MENACE: Machine Educable Noughts And Crosses Engine
In 1961, Donald Michie built MENACE (Machine Educable Noughts And Crosses Engine), a machine capable of learning to be a better player of Noughts and Crosses (or Tic-Tac-Toe if you're American). As computers were less widely available at the time, MENACE was built from from 304 matchboxes.
How to play against MENACE
To reduce the number of matchboxes required to build it, MENACE aways plays first. Each possible game position which MENACE could face is drawn on a matchbox. A range of coloured beads are placed in each box. Each colour corresponds to a possible move which MENACE could make from that position.
To make a move using MENACE, the box with the current board position must be found. The operator then shakes the box and opens it. MENACE plays in the position corresponding to the colour of the bead at the front of the box.
For example, in this game, the first matchbox is opened to reveal a red bead at its front. This means that MENACE (O) plays in the corner. The human player (X) then plays in the centre. To make its next move, MENACE's operator finds the matchbox with the current position on, then opens it. This time it gives a blue bead which means MENACE plays in the bottom middle.
The human player then plays bottom right. Again MENACE's operator finds the box for the current position, it gives an orange bead and MENACE plays in the left middle. Finally the human player wins by playing top right.
MENACE has been beaten, but all is not lost. MENACE can now learn from its mistakes to stop the happening again.
How MENACE learns
MENACE lost the game above, so the beads that were chosen are removed from the boxes. This means that MENACE will be less likely to pick the same colours again and has learned. If MENACE had won, three beads of the chosen colour would have been added to each box, encouraging MENACE to do the same again. If a game is a draw, one bead is added to each box.
Initially, MENACE begins with four beads of each colour in the first move box, three in the third move boxes, two in the fifth move boxes and one in the final move boxes. Removing one bead from each box on losing means that later moves are more heavily discouraged. This helps MENACE learn more quickly, as the later moves are more likely to have led to the loss.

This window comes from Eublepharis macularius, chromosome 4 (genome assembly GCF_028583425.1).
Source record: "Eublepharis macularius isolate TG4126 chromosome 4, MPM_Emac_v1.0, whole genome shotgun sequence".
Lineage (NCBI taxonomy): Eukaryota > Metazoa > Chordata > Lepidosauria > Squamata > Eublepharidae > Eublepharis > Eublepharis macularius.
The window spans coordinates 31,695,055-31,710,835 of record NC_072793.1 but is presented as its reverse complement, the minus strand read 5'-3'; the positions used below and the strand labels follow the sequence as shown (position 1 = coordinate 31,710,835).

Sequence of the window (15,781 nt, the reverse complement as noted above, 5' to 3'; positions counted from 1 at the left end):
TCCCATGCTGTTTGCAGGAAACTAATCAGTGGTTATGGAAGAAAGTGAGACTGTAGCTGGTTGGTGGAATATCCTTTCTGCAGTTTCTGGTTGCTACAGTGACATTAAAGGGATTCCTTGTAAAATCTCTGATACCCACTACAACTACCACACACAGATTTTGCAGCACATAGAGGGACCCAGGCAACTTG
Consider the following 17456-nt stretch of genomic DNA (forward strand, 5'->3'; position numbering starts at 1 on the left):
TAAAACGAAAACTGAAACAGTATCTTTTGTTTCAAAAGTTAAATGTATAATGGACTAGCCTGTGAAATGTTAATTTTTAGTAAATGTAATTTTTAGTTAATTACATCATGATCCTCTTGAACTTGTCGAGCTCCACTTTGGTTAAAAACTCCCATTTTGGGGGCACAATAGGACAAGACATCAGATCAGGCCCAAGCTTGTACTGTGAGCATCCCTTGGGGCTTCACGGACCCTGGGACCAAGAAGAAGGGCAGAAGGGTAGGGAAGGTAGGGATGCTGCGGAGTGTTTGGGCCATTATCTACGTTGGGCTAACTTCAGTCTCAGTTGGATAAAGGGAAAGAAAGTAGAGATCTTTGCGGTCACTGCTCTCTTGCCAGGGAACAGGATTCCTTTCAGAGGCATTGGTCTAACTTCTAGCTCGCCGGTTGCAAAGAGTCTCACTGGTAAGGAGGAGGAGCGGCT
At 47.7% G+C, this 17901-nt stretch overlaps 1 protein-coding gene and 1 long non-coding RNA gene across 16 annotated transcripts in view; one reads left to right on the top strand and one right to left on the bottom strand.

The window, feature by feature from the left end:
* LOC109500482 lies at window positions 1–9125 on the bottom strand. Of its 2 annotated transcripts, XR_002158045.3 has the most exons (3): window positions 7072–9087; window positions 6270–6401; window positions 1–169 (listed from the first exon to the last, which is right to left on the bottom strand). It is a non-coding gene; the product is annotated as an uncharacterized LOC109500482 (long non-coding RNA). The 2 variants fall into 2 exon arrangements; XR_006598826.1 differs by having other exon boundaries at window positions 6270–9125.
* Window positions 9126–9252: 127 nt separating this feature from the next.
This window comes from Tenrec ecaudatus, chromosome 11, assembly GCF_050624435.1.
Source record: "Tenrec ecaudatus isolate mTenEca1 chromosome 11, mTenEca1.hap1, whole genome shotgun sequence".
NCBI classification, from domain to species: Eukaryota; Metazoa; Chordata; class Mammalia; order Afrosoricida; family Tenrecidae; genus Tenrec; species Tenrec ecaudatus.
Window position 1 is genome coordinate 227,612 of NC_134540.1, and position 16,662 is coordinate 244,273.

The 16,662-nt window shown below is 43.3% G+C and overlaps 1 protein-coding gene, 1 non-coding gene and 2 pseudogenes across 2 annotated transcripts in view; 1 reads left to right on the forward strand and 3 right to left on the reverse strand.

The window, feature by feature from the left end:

After a few games have been played, it is possible that some boxes may end up empty. If one of these boxes is to be used, then MENACE resigns. When playing against skilled players, it is possible that the first move box runs out of beads. In this case, MENACE should be reset with more beads in the earlier boxes to give it more time to learn before it starts resigning.
How MENACE performs
In Donald Michie's original tournament against MENACE, which lasted 220 games and 16 hours, MENACE drew consistently after 20 games.
After a while, Michie tried playing some more unusual games. For a while he was able to defeat MENACE, but MENACE quickly learnt to stop losing. You can read more about the original MENACE in A matchbox game learning-machine by Martin Gardner  and Trial and error by Donald Michie .
You may like to experiment with different tactics against MENACE yourself.
Play against MENACE
When playing this version of MENACE, the contents of the matchboxes are shown on the right hand side of the page. The numbers shown on the boxes show how many beads corresponding to that move remain in the box. The red numbers show which beads have been picked in the current game.
The initial numbers of beads in the boxes and the incentives can be adjusted by clicking Adjust MENACE's settings above the matchboxes. My version of MENACE starts with more beads in each box than the original MENACE to prevent the early boxes from running out of beads, causing MENACE to resign.
Additionally, next to the board, you can set MENACE to play against random, or a player 2 version of MENACE.
Edit: After hearing me do a lightning talk about MENACE at CCC, Oliver Child built a copy of MENACE. Here are some pictures he sent me:
Edit: Oliver has written about MENACE and the version he built in issue 03 of Chalkdust Magazine.
Edit: Inspired by Oliver, I have built my own MENACE. I took it to the MathsJam Conference 2016. It looks like this:
 Trial and error by Donald Michie. Penguin Science Survey, 1961.
Building MENACEs for other games
MENACE at Manchester Science Festival
Visualising MENACE's learning
MENACE in fiction
Comments in green were written by me. Comments in blue were not written by me.